Just last month the U.S. issued a terrorism alert warning that militants in Bangladesh may be targeting westerners. “The U.S. government continues to receive information that terrorist groups in South Asia may also be planning attacks in the region, possibly against U.S. government facilities, U.S. citizens, or U.S. interests,” the bulletin states. “Terrorists have demonstrated their willingness and ability to attack locations where U.S. citizens or Westerners are known to congregate or visit.” Afghanistan and Pakistan have long been known as the headquarters of Al Qaeda’s global leadership and the State Department’s Country Reports on Terrorism offers all the juicy details.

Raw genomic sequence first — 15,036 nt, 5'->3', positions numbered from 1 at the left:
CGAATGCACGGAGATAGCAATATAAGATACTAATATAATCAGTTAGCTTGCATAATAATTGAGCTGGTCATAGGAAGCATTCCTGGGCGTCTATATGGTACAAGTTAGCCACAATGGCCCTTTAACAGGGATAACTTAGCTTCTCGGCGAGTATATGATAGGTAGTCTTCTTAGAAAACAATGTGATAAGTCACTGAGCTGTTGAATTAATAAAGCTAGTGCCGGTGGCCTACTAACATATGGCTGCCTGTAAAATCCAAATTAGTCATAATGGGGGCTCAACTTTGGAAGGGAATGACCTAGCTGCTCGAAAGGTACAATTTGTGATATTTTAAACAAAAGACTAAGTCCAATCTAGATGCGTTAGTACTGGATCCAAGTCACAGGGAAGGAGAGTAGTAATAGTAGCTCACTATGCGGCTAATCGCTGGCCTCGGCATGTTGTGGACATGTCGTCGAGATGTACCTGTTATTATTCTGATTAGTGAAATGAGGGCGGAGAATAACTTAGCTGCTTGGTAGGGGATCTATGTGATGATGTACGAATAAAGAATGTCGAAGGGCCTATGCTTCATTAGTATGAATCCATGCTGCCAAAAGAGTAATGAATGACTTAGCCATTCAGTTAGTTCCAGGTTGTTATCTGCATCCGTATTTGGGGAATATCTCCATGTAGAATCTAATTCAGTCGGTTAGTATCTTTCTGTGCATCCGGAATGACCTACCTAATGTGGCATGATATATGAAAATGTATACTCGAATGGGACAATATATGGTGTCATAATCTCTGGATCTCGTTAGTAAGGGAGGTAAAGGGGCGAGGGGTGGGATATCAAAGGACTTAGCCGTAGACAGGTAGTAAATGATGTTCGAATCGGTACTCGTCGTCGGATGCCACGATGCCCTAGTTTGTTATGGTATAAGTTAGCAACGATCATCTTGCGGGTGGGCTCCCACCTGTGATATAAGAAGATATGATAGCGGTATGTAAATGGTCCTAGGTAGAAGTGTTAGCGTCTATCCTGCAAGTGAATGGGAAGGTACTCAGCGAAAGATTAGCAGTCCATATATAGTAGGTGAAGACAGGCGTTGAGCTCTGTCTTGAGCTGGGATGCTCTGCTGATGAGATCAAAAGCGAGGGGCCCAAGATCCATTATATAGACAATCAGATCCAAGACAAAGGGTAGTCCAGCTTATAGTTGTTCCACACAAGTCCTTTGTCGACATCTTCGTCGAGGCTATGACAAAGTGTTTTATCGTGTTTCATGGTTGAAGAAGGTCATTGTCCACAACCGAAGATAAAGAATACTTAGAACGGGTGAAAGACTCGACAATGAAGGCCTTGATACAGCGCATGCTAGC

The fact that individuals from these three terrorist nations have made it all the way to the U.S. through the Mexican border is downright alarming. Judicial Watch contacted officials from several Homeland Security agencies—including ICE and the Border Patrol—but none would comment on the 54 Afghans, Pakistanis and Bangladeshis held in El Paso. The reality is that it’s unlikely the story would have been covered if not for the hunger strike and involvement of a publicity-seeking immigrant advocacy organization. In fact, the focus of the El Paso news report is the “critical medical condition” of some of the detainees and the fact that one was held in solitary confinement.